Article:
PITTSBURGH — Two Catholic dioceses have decided not to support the upcoming National Catholic Educational Association convention in Milwaukee, primarily because of the inclusion of a prominent dissenter, Benedictine Sister Joan Chittister, as a keynote speaker.

In Pittsburgh and in Peoria, Ill., diocesan officials have informed Catholic educators that because the program for the convention fails to uphold Church teaching, no diocesan funds will be spent to send teachers to the April 17-20 meeting, nor will continuing-education credit be granted for any of the sessions. In Peoria, the directive extends to parishes as well.

The three main speakers for the Milwaukee meeting are Archbishop Rembert Weakland of Milwaukee, Sister Chittister, a theologian who has been outspoken in her support for the ordination of women as priests, and Howard Fuller, director of the Institute for the Transformation of Learning at Milwaukee's Marquette University and an advocate of school choice.

Sister Chittister is to give an address on “The Spirituality of Leadership.”

“This is the first time we've been in a position not to support the NCEA,” said Father Kris Stubna, education secretary for the Diocese of Pittsburgh.

But after assessing the overall tone of the Milwaukee meeting, he said he expressed his concerns in private correspondence with the NCEA. “We indicated . . . that we found it to be lacking in its support for the teachings of the Church.” He declined to comment on any person or session of the program.

However, an internal memo sent to Father Stubna's staff in October cites “several objectionable speakers” at the convention, “most notably Sister Joan Chittister,” as reasons for the decision.

Bishop John Myers of Peoria decided to take similar action after learning about Pittsburgh's decision, said Msgr. Steven Rohlfs, vicar general in the diocese.

Msgr. Rohlfs said Sister Chittister's participation in the program was a key issue for the diocese because of her support for women's ordination and open disagreement with Church teaching on homosexuality and other issues.

“Usually NCEA has many fine things attached to it, but it was because she was the major speaker of a plenary session to which everyone would be expected to go,” Msgr. Rohlfs said. “We thought it was a bad choice.”

Pope John Paul II addressed the issue of women's ordination in the 1994 apostolic letter Ordinatio Sacerdotalis (Priestly Ordination). To remove permanently all doubt about the question, the Pope said, “I declare that the Church has no authority whatsoever to confer priestly ordination on women and that this judgment is to be definitively held by all the Church's faithful.”

Speakers Must be Trustworthy

Msgr. Rohlfs said because the NCEA meeting is regarded as part of the formation of catechists, it is important that participants be able to trust that what is being said is consonant with Church teaching. “That's the real neuralgic issue here: The level of trust that our teachers and catechists can be formed at such an event,” he said. “We've presumed that in the past and we hope to presume that again.”

Dr. Claire Helm, vice president of operations for NCEA, said Sister Chittister was among the speakers recommended by Catholics in the Milwaukee Archdiocese. “The diocese of the area basically gave us a roster of folks they wanted to have.”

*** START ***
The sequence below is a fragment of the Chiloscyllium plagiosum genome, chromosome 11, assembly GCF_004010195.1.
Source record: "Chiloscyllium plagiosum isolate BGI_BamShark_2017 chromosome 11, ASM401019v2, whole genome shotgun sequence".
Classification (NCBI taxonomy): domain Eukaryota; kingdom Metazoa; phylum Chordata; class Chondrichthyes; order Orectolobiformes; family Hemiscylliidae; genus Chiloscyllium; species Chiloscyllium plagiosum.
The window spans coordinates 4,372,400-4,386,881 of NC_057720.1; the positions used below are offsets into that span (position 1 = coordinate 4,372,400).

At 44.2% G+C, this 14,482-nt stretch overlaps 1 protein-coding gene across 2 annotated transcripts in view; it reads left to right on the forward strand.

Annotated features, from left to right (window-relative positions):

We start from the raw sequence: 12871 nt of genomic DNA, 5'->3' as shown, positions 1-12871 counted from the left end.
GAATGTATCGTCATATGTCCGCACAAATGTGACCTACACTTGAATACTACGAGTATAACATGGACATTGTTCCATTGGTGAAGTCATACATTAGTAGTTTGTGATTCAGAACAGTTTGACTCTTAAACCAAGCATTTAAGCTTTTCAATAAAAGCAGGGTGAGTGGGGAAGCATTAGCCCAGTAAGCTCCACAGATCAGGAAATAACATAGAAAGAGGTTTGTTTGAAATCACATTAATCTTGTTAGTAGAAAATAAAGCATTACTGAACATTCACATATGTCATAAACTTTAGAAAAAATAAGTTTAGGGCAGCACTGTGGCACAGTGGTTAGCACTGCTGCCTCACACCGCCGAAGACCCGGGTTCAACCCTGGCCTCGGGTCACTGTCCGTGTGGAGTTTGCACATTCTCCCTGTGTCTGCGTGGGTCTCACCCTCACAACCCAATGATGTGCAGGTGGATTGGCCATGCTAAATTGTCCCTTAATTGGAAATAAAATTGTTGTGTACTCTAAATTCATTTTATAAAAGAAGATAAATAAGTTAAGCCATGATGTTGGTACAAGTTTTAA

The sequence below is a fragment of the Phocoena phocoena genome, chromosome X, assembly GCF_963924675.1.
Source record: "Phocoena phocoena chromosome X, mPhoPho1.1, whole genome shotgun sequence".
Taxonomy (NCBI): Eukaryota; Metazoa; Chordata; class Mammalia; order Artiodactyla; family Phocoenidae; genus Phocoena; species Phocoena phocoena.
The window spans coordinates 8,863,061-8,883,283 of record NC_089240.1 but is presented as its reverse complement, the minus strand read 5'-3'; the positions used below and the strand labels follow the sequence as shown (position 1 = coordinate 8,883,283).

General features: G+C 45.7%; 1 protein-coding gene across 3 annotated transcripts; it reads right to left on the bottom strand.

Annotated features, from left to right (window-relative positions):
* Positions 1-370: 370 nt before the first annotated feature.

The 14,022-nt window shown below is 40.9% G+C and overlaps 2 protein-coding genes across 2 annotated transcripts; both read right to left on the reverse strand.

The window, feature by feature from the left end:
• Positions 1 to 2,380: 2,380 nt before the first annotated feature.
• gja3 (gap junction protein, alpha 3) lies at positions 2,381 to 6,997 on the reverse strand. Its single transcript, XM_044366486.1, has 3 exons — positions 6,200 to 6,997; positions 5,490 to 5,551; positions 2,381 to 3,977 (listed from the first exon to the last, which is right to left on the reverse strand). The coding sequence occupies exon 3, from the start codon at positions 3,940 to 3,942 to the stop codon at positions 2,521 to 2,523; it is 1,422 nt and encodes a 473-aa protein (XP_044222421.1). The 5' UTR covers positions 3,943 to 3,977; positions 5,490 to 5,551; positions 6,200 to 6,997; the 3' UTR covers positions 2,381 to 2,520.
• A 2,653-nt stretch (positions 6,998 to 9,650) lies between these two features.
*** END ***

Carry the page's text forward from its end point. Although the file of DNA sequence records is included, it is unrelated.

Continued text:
She said the association always seeks such recommendations from people in the area where a national meeting is to be held.

“I think that because [Sister Chittister's] been around so long and the topic on which she was chosen to speak about is not controversial . . . that's why the folks who recommended her didn't see it as an issue. We obviously didn't either and we didn't realize what an issue it was in some parts of the country.”

She said Sister Chittister was not invited to speak on women's ordination. “She has great credibility in the area for which we invited her.”

Helm added there are no plans to withdraw the invitation to Sister Chittister, nor has there been pressure to do so. The response of the membership to date, she said, has been supportive of having the nun as a conference presenter, and registration for the meeting does not seem to have been affected. NCEA's annual conference usually attracts 10,000 to 15,000 participants, Helm said.

Nuns Criticize Bishops

Meanwhile, Benetvision, a center for contemporary spirituality sponsored by Sister Chittister's religious community, the Benedictine Sisters of Erie, Pa., is providing her supporters with information about how they can protest the actions of the Pittsburgh and Peoria dioceses.

A sample text of a letter to Bishop Myers posted on the community's Web site calls the bishop's decision unacceptable, an imposition of one's personal views on others, and an injustice.

Sister Chittister could not be reached for comment, but a spokesman for her said the community had received upwards of 500 responses, all but one of them positive and in support of Sister Chittister.

Msgr. Rohlfs of Peoria estimated he and Bishop Myers had received about 30 postcards as part of the Benetvision campaign. A few dioceses also have contacted Peoria, Msgr. Rohlfs said, to say that they agreed it was unfortunate NCEA had chosen Sister Chittister as a speaker.

Dr. Mel Kuhbander, superintendent of schools in the Diocese of Peoria, said he has received little response to the decision from teachers.

Said Kuhbander, “When I explain to them that the decision does not intend to suggest that any teacher or principal working in the diocese is incapable of forming his own conscience, but that rather it is a decision to insure that people on the program do represent the magisterium in the position of the Church, they say, ‘OK, we understand.’”

Judy Roberts writes from Millbury, Ohio.

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